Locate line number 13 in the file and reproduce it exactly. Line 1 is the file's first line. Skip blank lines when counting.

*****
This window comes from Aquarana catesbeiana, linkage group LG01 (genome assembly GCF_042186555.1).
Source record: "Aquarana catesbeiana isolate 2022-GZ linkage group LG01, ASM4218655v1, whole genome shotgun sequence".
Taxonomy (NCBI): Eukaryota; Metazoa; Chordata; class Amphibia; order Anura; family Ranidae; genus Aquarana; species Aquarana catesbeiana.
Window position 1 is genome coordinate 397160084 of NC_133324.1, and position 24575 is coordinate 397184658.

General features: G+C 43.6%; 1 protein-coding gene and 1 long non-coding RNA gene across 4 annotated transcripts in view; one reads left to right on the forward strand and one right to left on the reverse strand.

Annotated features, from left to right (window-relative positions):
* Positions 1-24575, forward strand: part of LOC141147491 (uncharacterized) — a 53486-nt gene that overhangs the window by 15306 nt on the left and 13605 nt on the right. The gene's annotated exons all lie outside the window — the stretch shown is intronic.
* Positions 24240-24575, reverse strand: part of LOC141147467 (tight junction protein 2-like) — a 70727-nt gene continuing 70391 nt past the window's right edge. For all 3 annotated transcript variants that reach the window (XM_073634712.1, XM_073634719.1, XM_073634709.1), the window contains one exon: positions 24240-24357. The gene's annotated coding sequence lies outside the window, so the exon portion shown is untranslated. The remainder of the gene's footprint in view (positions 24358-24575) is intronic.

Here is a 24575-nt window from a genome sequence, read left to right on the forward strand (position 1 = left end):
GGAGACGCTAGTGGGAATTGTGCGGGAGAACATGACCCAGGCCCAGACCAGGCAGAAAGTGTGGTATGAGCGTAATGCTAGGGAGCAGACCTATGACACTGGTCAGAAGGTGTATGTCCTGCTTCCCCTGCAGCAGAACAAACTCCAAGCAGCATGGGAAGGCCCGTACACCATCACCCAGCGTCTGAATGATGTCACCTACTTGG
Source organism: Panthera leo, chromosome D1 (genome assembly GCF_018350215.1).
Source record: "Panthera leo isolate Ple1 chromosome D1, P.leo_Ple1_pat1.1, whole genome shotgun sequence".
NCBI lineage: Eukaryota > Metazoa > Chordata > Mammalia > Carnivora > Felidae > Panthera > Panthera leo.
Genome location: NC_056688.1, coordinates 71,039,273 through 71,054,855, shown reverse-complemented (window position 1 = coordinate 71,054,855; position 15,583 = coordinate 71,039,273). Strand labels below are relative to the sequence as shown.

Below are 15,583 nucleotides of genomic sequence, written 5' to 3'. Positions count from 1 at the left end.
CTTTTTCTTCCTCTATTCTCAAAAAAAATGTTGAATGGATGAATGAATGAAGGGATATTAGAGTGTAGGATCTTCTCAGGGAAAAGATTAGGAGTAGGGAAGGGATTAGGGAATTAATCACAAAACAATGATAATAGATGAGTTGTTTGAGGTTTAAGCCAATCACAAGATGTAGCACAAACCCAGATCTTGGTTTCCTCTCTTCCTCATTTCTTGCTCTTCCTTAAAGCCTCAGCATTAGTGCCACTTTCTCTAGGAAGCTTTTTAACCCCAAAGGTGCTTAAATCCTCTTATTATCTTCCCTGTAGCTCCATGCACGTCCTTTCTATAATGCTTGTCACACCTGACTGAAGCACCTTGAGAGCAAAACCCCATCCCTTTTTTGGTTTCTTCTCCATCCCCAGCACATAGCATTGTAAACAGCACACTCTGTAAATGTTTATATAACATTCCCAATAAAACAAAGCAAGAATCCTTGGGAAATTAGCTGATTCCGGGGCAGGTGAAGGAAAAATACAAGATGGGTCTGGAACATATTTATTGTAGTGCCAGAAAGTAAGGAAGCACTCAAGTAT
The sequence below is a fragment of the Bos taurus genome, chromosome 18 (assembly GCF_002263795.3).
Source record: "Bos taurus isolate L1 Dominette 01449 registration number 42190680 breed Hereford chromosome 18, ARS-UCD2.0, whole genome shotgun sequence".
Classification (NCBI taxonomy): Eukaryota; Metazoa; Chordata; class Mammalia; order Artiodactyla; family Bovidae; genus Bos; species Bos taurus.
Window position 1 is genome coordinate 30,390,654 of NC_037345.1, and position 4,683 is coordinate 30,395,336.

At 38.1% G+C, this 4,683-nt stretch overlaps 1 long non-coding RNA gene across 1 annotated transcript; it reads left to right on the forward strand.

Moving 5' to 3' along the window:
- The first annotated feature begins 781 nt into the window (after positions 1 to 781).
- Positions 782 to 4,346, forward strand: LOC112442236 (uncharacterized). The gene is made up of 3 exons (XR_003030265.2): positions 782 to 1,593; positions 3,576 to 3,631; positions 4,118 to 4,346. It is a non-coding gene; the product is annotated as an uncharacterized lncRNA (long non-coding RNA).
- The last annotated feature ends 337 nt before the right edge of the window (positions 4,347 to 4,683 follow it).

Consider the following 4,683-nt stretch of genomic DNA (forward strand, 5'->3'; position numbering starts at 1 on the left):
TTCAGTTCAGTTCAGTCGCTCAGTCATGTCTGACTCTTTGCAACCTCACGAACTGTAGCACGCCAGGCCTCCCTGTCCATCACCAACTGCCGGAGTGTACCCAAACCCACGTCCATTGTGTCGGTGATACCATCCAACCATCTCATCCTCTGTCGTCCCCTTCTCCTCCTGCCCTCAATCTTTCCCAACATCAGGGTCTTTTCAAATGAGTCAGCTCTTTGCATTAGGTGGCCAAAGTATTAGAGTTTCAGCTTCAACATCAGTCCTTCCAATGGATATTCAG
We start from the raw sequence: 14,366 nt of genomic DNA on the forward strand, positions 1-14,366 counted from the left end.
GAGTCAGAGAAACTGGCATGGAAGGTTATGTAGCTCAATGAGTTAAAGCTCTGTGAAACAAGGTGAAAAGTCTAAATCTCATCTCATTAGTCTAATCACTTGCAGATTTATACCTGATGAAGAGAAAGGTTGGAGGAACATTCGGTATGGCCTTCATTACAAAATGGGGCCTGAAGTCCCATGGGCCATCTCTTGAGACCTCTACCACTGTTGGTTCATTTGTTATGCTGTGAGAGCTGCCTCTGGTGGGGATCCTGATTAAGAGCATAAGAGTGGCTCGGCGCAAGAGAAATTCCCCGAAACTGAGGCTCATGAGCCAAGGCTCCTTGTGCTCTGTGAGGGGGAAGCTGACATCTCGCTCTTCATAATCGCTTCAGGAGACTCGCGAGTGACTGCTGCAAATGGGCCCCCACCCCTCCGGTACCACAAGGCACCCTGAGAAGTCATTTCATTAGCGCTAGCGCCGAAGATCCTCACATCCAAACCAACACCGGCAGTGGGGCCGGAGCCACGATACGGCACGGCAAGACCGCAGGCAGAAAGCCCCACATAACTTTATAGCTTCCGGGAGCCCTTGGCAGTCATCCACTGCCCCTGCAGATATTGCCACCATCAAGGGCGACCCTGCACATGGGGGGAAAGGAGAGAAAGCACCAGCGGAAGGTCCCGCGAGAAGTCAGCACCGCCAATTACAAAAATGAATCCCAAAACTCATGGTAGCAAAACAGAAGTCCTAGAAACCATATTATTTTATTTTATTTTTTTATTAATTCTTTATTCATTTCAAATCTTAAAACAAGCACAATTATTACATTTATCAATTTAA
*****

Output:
NCBI lineage: Eukaryota > Metazoa > Chordata > Mammalia > Carnivora > Felidae > Panthera > Panthera leo.